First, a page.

Trusting an airline with a suitcase full of clothes is hard enough as it is, but when you are talking about an $80,000 violin it's a whole different story.
For one musician it meant being kicked off his flight rather than checking his prized instrument.
Professional violinist Emmanuel Borowsky calls himself a "loyal Southwest customer," but after a recent incident Borowsky might not be so keen to fly with the airline again.
On Monday Borowsky boarded his flight from Manchester-Boston Regional Airport to Baltimore with his violin in tow, only to discover that all of the overhead bins were already full.
When Borowsky refused to check his instrument, Southwest kicked him off the flight.
Borowsky wrote in a Facebook post following the incident:
"As fellow musicians can understand, checking in my violin is an absolute non option."
"Despite being a loyal Southwest customer who uses them exclusively when the option is available, I am very disappointed with the treatment I received this morning from Southwest Airlines"
According to his Facebook post Borowsky boarded early, but the overhead bins were already full by the time he got on the plane.
Borowsky tried keeping his violin on an empty seat, but the crew insisted that he check the instrument. For Borowsky that was not an option.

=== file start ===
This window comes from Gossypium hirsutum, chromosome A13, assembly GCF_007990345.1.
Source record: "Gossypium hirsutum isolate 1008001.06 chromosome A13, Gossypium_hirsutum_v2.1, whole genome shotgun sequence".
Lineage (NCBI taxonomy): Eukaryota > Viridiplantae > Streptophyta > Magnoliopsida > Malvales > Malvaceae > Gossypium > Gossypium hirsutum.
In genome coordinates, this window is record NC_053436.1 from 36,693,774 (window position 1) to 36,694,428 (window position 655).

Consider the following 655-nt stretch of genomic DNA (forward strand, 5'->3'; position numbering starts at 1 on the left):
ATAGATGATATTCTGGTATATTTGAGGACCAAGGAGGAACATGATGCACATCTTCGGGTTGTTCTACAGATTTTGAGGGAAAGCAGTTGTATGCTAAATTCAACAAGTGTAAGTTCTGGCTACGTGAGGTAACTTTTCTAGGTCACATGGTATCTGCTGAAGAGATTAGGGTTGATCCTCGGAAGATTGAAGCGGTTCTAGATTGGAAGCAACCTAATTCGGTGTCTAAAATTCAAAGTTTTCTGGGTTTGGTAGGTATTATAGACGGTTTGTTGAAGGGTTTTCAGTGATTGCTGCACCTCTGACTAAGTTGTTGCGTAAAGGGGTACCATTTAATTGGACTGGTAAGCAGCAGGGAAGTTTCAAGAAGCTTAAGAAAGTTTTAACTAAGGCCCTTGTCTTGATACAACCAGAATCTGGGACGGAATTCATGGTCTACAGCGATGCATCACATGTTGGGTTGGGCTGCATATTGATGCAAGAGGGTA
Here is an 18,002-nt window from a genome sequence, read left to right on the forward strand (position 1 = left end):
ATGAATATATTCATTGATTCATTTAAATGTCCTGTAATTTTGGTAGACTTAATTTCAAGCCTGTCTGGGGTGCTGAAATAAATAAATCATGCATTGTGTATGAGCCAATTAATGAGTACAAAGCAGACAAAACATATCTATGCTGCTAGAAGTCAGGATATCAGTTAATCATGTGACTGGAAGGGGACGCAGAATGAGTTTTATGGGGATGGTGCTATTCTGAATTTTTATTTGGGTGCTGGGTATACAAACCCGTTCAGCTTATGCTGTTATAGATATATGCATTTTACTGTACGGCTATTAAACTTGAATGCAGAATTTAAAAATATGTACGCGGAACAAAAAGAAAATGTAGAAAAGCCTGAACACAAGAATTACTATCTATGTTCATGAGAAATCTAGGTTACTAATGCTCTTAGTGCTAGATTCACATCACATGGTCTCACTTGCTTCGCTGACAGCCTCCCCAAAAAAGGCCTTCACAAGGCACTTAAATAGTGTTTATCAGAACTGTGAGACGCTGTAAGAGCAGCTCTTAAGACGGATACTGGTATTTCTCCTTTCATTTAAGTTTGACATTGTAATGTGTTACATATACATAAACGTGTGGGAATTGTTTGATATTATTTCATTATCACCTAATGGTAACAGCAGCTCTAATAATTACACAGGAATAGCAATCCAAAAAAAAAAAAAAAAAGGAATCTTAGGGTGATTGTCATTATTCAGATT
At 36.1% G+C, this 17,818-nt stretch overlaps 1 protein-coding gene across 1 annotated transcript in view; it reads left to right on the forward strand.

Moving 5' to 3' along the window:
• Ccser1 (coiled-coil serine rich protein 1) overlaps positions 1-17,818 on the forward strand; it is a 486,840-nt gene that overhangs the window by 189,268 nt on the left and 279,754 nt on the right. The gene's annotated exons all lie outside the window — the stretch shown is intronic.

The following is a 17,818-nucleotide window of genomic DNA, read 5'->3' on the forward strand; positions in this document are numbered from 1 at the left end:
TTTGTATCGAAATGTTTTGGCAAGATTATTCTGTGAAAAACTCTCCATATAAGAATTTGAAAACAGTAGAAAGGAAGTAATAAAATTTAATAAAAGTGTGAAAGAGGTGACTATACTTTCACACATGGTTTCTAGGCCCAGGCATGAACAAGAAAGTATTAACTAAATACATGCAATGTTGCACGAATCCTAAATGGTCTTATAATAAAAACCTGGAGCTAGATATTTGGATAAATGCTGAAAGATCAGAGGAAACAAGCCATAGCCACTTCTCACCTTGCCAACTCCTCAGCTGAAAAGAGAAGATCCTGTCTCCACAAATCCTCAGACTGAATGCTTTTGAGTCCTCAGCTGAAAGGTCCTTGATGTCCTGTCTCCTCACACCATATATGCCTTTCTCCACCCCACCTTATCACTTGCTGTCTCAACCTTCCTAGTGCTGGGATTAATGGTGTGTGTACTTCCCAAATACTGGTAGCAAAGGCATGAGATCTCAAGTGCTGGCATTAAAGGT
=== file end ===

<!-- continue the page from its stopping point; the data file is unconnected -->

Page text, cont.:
Borowsky said in a statement to Classic FM:
"The crew were just completely unwilling to assist. They only offered me one option – either the violin goes in the hold, or you get off."
"There wasn't any negotiating, I wasn't going to make a scene and they weren't willing to be reasonable, so I had to get off the flight."
Southwest booked Borowsky on a later flight, but the violinist had already missed a full day of meetings and prior commitments.
"I am now missing business meetings in Bethesda, presentations at UMD College Park, and teaching at Towson University."
Southwest responded to the incident in a statement to Classic FM, saying they were sorry Borowsky "had anything less than an outstanding experience."
The airline added:
"Our records indicate that the customer was among the very last to board the full flight and, unfortunately, the overhead bin spaces were filled with the carry-on baggage of other customers."
Borowsky told Classic FM that in the past Southwest was always very accommodating with his violin, but after his latest experience Borowsky might think twice about flying with Southwest again.
"I was disappointed not only with their decision, but their handling of the matter, it lacked compassion and understanding."
Knowing how airlines usually handle luggage people had no trouble understanding why Borowsky refused to check his $80,000 tool of his trade.
Though some couldn't resist joking about the stranded violinist.
But a few helpful frequent flyers offered Borowsky some advice to help avoid similar incidents in the future.
Though some thought the best advice might have been "don't fly with Southwest in first place."